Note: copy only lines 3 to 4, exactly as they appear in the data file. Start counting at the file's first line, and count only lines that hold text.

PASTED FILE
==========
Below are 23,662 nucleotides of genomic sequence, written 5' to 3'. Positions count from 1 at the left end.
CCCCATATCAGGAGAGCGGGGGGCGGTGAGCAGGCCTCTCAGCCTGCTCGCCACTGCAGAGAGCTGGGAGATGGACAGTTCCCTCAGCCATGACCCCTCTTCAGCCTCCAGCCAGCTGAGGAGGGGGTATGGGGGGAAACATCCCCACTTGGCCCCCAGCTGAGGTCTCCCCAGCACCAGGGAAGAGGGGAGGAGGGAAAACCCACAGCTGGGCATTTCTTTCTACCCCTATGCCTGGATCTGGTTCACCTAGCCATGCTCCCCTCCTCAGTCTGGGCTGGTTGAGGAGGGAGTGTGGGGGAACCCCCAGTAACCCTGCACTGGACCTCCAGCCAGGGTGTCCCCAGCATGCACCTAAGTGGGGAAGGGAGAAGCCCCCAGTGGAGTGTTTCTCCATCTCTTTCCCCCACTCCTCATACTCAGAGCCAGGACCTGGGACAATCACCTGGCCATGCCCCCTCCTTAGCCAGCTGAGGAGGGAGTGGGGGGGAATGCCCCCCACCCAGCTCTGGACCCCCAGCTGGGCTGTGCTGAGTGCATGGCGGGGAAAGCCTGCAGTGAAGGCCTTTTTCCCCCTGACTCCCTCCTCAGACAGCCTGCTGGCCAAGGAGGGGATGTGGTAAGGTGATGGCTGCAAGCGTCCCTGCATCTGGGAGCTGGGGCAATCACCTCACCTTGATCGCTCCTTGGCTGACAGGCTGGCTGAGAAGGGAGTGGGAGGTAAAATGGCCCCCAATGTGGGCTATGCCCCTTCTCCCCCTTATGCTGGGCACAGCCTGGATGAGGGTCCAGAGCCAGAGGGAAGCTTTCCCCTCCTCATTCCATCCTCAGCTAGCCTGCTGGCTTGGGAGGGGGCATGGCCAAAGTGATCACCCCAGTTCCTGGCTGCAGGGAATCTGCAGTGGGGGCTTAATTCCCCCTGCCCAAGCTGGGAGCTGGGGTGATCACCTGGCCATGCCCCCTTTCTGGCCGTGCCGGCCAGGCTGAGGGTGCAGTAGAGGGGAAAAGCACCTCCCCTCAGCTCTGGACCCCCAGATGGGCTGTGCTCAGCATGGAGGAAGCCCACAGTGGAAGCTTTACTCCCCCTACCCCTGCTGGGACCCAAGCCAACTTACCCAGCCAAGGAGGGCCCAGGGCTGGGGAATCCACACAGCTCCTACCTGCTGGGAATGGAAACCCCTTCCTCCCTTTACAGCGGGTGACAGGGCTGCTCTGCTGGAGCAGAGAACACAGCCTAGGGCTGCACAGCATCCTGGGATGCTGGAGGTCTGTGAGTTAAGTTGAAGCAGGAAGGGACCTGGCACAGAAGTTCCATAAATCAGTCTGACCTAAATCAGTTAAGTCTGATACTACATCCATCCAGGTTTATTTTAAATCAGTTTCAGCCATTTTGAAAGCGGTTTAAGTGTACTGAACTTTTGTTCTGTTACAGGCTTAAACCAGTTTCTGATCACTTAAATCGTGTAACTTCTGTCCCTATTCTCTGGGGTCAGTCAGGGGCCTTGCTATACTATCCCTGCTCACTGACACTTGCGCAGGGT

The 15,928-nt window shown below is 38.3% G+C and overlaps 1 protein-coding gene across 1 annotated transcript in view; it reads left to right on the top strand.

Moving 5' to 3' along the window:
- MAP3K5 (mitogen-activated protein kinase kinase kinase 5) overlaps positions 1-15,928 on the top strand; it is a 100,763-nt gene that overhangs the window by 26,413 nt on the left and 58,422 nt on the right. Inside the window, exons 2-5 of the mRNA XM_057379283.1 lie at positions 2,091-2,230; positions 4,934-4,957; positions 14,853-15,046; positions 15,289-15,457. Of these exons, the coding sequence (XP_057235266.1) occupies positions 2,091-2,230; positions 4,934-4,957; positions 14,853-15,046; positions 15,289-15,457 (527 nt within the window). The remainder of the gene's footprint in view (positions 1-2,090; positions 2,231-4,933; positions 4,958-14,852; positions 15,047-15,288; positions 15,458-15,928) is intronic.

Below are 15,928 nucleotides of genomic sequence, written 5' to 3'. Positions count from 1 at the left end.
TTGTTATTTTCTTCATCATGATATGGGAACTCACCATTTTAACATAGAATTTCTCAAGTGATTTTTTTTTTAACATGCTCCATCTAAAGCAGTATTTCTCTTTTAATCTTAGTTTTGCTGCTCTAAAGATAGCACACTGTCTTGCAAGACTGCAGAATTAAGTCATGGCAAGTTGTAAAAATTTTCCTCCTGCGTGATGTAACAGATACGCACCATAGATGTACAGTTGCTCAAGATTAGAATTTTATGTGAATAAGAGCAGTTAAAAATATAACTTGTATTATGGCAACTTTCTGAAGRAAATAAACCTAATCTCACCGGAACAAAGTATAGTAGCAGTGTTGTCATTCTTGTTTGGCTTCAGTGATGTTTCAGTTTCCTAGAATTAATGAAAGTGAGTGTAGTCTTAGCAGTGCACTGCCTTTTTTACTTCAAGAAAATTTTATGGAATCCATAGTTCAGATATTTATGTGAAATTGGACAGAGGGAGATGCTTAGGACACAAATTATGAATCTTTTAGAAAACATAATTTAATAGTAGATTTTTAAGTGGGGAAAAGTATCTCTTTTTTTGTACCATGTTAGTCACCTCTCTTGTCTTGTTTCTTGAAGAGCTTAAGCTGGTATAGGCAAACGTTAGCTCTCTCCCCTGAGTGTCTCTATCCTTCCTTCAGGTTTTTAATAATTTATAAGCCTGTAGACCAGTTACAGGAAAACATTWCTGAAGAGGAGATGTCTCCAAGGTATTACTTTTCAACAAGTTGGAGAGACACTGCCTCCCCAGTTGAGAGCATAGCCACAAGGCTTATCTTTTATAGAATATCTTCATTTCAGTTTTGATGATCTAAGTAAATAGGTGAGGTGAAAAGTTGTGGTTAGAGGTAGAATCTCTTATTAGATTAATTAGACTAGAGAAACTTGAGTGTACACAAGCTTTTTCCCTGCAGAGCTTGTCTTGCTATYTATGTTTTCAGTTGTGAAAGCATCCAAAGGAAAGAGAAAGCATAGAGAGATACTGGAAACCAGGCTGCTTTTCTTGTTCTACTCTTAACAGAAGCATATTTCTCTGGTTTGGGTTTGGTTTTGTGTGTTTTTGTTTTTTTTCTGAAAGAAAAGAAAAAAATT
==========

The 15,928-nt window shown below is 38.3% G+C and overlaps 1 protein-coding gene across 1 annotated transcript in view; it reads left to right on the top strand.

Moving 5' to 3' along the window: